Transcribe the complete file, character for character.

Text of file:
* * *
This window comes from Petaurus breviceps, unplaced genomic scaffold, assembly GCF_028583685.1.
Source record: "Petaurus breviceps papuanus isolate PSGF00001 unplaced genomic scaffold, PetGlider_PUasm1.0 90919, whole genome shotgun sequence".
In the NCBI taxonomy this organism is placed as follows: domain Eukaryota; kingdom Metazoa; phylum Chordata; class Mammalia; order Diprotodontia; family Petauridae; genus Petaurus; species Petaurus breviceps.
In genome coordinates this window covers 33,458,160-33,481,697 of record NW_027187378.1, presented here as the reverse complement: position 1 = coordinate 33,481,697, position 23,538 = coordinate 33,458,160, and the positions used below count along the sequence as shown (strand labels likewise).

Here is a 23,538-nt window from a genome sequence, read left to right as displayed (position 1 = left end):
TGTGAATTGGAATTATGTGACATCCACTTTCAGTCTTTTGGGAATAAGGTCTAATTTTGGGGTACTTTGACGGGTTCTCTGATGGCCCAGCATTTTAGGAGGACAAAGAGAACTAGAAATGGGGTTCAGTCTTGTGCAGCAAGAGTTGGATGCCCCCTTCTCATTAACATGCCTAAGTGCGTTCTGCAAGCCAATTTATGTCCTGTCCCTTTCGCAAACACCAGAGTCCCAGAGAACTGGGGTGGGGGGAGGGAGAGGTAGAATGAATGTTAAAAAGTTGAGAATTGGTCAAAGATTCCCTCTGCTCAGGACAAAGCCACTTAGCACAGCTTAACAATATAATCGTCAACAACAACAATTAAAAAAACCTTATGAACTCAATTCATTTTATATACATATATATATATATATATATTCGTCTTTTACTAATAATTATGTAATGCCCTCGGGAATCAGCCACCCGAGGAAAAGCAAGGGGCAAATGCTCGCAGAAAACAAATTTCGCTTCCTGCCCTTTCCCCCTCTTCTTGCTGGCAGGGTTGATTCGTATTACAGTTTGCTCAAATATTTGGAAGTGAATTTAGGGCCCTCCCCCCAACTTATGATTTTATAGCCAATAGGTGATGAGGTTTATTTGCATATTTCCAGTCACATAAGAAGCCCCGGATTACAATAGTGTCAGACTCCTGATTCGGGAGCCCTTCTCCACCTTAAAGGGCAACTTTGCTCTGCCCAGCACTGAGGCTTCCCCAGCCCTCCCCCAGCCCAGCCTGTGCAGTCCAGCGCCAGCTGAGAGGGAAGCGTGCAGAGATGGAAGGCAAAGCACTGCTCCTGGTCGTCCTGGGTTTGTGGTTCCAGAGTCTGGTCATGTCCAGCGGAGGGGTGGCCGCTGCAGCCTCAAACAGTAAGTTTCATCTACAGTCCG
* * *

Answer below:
This window comes from Petaurus breviceps, unplaced genomic scaffold, assembly GCF_028583685.1.
Source record: "Petaurus breviceps papuanus isolate PSGF00001 unplaced genomic scaffold, PetGlider_PUasm1.0 90919, whole genome shotgun sequence".
In the NCBI taxonomy this organism is placed as follows: domain Eukaryota; kingdom Metazoa; phylum Chordata; class Mammalia; order Diprotodontia; family Petauridae; genus Petaurus; species Petaurus breviceps.
In genome coordinates this window covers 33,458,160-33,481,697 of record NW_027187378.1, presented here as the reverse complement: position 1 = coordinate 33,481,697, position 23,538 = coordinate 33,458,160, and the positions used below count along the sequence as shown (strand labels likewise).

Here is a 23,538-nt window from a genome sequence, read left to right as displayed (position 1 = left end):
TGTGAATTGGAATTATGTGACATCCACTTTCAGTCTTTTGGGAATAAGGTCTAATTTTGGGGTACTTTGACGGGTTCTCTGATGGCCCAGCATTTTAGGAGGACAAAGAGAACTAGAAATGGGGTTCAGTCTTGTGCAGCAAGAGTTGGATGCCCCCTTCTCATTAACATGCCTAAGTGCGTTCTGCAAGCCAATTTATGTCCTGTCCCTTTCGCAAACACCAGAGTCCCAGAGAACTGGGGTGGGGGGAGGGAGAGGTAGAATGAATGTTAAAAAGTTGAGAATTGGTCAAAGATTCCCTCTGCTCAGGACAAAGCCACTTAGCACAGCTTAACAATATAATCGTCAACAACAACAATTAAAAAAACCTTATGAACTCAATTCATTTTATATACATATATATATATATATATATTCGTCTTTTACTAATAATTATGTAATGCCCTCGGGAATCAGCCACCCGAGGAAAAGCAAGGGGCAAATGCTCGCAGAAAACAAATTTCGCTTCCTGCCCTTTCCCCCTCTTCTTGCTGGCAGGGTTGATTCGTATTACAGTTTGCTCAAATATTTGGAAGTGAATTTAGGGCCCTCCCCCCAACTTATGATTTTATAGCCAATAGGTGATGAGGTTTATTTGCATATTTCCAGTCACATAAGAAGCCCCGGATTACAATAGTGTCAGACTCCTGATTCGGGAGCCCTTCTCCACCTTAAAGGGCAACTTTGCTCTGCCCAGCACTGAGGCTTCCCCAGCCCTCCCCCAGCCCAGCCTGTGCAGTCCAGCGCCAGCTGAGAGGGAAGCGTGCAGAGATGGAAGGCAAAGCACTGCTCCTGGTCGTCCTGGGTTTGTGGTTCCAGAGTCTGGTCATGTCCAGCGGAGGGGTGGCCGCTGCAGCCTCAAACAGTAAGTTTCATCTACAGTCCG